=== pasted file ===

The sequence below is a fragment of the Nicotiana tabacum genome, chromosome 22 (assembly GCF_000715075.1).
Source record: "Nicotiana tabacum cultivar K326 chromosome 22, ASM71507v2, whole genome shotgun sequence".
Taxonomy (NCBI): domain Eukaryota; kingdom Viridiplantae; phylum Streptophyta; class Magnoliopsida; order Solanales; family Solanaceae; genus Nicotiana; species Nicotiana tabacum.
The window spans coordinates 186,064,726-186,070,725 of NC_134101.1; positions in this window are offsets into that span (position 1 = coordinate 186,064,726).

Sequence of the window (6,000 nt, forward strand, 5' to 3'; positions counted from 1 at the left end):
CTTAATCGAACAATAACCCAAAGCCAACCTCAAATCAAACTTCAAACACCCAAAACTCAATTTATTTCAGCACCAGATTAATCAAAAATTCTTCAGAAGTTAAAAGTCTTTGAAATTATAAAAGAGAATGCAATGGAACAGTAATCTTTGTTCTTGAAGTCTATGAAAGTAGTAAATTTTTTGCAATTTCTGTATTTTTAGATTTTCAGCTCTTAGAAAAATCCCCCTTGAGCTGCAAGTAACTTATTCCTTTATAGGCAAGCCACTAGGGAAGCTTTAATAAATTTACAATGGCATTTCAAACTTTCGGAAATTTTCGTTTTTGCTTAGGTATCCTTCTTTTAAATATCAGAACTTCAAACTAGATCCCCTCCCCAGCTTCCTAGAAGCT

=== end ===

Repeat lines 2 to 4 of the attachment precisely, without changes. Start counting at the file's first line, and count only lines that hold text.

Source record: "Nicotiana tabacum cultivar K326 chromosome 22, ASM71507v2, whole genome shotgun sequence".
Taxonomy (NCBI): domain Eukaryota; kingdom Viridiplantae; phylum Streptophyta; class Magnoliopsida; order Solanales; family Solanaceae; genus Nicotiana; species Nicotiana tabacum.
The window spans coordinates 186,064,726-186,070,725 of NC_134101.1; positions in this window are offsets into that span (position 1 = coordinate 186,064,726).